Confiteor

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Confiteor said by a priest in a Solemn Mass

The Confiteor (so named from its first word or incipit in Latin, meaning "I confess" or "I acknowledge") is one of the prayers that can be said during the Penitential Act at the beginning of Mass of the Roman Rite in the Catholic Church. It is also said in the Lutheran Church at the beginning of the Divine Service, and by some Anglo-catholic Anglicans before Mass.

History[edit]

While Eastern liturgies begin with a confession of sin made by the celebrant alone,[citation needed] the earliest records of the Roman Rite all describe the Mass as beginning with the introit. However, the celebrant may have used a Confiteor-like confession of sinfulness as one of the private prayers he said in the sacristy before he began Mass. Only in the 10th or 11th century is there any evidence of the preparation for Mass being made at the altar.[1]

Some prayers similar to the Confiteor appear earlier outside of Mass. The Canonical Rule of Chrodegang of Metz (d. 743) recommends: "First of all prostrate yourself humbly in the sight of God ... and pray Blessed Mary with the holy Apostles and Martyrs and Confessors to pray to the Lord for you." And Ecgbert of York (d. 766) gives a short form that is the germ of our present prayer: "Say to him to whom you wish to confess your sins: through my fault that I have sinned exceedingly in thought, word, and deed." In answer the confessor says almost exactly the Misereatur.[1]

The Confiteor is first found quoted as part of the introduction of the Mass in Bernold of Constance (died 1100). The Misereatur and Indulgentiam prayers follow, the former slightly different but the latter exactly as in the Tridentine Missal. The Tridentine form of the Confiteor is found in the 14th-century "Ordo Romanus XIV" with only a slight modification, and is found word for word in a decree of the Third Council of Ravenna (1314).[1]

In the Middle Ages, the form of the Confiteor and especially the list of the saints whom it invoked varied considerably. The Carthusian, Carmelite, and Dominican Orders, whose Missals, having by then existed for more than 200 years, were still allowed after 1570, had forms of the Confiteor different from that in the Tridentine Missal. These three forms were quite short, and contained only one "mea culpa"; the Dominicans invoked, besides the Blessed Virgin, Saint Dominic. Moreover, some other orders had the privilege of adding the name of their founder after that of St. Paul.[1] The Franciscans for instance inserted the name of Francis of Assisi,[2] and many Benedictine houses added the name of their founder, St. Benedict. The local patron was inserted at the same place in a few local uses.[1]

To what is here taken from the Catholic Encyclopedia one can add the text of an elaborate (but ungrammatical) form of the Confiteor found in the Paenitentiale Vallicellanum II, which has been attributed to the 9th century:[3]

In all editions of the Tridentine Roman Missal from 1570 to 1962 the text of the Confiteor remained unvaried, but there were changes in the related rubrics and in the wording of the Misereatur prayer with which the servers responded to the priest's Confiteor and the priest to that of the servers. In the original Tridentine Roman Missal, promulgated and published by Pope Pius V in 1570, this prayer included the phrase dimissis omnibus peccatis vestris/tuis ("forgive you all your sins");[4][5] but in 1604 another Pope, Clement VIII, revised the original Tridentine Roman Missal of 1570, and, among other changes, removed the word omnibus ("all") from this prayer.[6]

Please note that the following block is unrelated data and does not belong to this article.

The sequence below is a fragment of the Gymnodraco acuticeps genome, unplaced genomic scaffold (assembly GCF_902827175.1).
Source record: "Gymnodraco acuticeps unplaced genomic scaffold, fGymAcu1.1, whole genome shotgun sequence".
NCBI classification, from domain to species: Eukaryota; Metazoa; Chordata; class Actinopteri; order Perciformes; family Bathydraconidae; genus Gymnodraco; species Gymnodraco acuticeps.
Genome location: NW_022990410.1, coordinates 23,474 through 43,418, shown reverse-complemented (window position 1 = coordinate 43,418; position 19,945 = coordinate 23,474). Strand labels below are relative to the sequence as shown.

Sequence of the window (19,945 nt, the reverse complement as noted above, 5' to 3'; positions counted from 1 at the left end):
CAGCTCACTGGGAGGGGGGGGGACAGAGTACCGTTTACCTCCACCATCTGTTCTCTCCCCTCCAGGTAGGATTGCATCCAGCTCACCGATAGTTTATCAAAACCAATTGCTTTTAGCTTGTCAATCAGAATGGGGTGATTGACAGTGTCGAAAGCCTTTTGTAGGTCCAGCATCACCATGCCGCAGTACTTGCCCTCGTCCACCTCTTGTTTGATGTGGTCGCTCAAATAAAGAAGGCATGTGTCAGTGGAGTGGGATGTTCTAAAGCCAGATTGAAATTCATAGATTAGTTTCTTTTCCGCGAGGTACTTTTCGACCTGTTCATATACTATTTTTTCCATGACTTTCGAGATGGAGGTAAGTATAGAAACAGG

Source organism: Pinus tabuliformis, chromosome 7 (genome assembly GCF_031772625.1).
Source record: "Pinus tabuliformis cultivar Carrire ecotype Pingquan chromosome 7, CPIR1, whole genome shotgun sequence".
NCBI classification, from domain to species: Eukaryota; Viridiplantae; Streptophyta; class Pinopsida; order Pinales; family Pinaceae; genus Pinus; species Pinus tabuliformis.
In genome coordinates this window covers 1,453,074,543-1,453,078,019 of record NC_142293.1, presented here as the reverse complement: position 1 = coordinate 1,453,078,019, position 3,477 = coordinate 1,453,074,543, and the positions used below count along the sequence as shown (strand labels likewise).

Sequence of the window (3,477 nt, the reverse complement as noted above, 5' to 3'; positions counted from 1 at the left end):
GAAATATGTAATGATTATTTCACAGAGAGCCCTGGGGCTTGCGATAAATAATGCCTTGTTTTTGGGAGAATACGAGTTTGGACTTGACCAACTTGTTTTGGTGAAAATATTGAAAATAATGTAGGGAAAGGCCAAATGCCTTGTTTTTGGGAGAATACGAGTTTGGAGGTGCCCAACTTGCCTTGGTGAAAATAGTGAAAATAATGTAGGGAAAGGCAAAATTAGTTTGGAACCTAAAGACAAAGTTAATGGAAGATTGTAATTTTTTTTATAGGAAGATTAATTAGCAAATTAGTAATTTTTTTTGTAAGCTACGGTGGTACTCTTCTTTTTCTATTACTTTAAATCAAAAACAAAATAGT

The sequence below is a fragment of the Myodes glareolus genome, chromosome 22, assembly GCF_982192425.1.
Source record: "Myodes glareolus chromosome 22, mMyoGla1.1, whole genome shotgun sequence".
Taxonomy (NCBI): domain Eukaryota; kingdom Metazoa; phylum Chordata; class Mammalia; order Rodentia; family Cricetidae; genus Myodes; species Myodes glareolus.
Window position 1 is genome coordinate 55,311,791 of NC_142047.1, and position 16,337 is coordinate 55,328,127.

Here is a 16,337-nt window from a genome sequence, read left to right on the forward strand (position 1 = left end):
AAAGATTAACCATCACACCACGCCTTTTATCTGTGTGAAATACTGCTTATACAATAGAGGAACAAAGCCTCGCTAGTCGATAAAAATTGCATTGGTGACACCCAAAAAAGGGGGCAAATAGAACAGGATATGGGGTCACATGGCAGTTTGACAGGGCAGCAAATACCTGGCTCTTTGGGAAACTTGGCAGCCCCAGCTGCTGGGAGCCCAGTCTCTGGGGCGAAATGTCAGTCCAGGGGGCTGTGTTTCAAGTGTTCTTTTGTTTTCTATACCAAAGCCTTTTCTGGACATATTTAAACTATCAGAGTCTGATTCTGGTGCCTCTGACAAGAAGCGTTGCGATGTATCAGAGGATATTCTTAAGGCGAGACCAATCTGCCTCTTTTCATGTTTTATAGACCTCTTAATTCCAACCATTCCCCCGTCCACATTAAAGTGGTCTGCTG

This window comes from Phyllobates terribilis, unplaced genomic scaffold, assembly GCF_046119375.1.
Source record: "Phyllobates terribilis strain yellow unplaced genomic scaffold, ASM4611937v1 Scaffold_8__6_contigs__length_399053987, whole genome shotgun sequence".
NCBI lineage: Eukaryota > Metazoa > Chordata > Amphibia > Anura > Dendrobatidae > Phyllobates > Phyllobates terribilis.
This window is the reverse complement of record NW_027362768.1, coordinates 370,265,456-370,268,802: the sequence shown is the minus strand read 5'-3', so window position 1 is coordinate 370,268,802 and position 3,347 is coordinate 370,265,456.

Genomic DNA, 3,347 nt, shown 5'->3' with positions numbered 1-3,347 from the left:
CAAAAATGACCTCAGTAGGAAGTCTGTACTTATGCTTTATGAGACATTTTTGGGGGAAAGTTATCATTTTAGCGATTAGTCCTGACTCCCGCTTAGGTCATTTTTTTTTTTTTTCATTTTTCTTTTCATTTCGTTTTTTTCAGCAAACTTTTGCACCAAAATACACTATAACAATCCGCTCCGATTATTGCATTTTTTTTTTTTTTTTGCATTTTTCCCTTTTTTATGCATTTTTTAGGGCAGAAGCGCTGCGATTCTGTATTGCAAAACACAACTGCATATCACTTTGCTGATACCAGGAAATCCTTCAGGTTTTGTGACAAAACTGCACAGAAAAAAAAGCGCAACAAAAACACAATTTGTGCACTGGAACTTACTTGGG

Usage in Catholicism[edit]

Texts[edit]

Since 1970, the text of the Confiteor in the Roman Missal is as follows:

The form in the Tridentine Roman Missal (in Latin) is longer and is said twice, first by the priest in the following form, then by the altar server(s), who replace the words "et vobis, fratres", "et vos, fratres" (and you, brethren) with "et tibi, pater" and "et te, pater" (and you, Father).

In the Tridentine editions of the Roman Missal, if a priest celebrated Mass in the presence of the Pope or a cardinal, or of a nuncio, a patriarch, a metropolitan archbishop or a diocesan bishop within their own jurisdictions, he changed "et vobis, fratres", "et vos, fratres" (and you, brethren) into "et tibi, pater" and "et te, pater" (and you, Father) when reciting his own Confiteor.[10]

Occasions of recitation[edit]

Until 1969, therefore, the Confiteor was spoken (not sung) twice at the beginning of Mass, after the recitation of Psalm 42/43, once by the priest and once by the server(s) or by the deacon and subdeacon. It was also said, once only (not by the priest), before Communion was distributed to the faithful, until Pope John XXIII in his 1960 Code of Rubrics had it omitted when Communion was distributed within Mass.[11] As the pre-1962 editions of the Tridentine Missal did not envisage any distribution of Communion to the faithful within Mass, it was the rite of giving Communion to the faithful outside of Mass that was used even within Mass.

The Tridentine Roman Ritual also required recitation of the Confiteor before administration of Extreme Unction and the imparting of the Apostolic Blessing to a dying person. The Ritual's prescription that a penitent should begin their confession by reciting at least the opening words of the Confiteor was not generally observed.

The Caeremoniale Episcoporum of the time also laid down that, when a bishop sings high Mass, the deacon should sing the Confiteor after the sermon and before the bishop granted an indulgence.[1] This custom, the only occasion on which the Confiteor was to be sung rather than recited, had fallen into disuse even before the twentieth century.

In the Divine Office, the Confiteor was often said at Prime and almost always at Compline.

Since 1969, the Roman Ritual, the Caeremoniale Episcoporum, and the Liturgy of the Hours no longer require recitation of this particular prayer.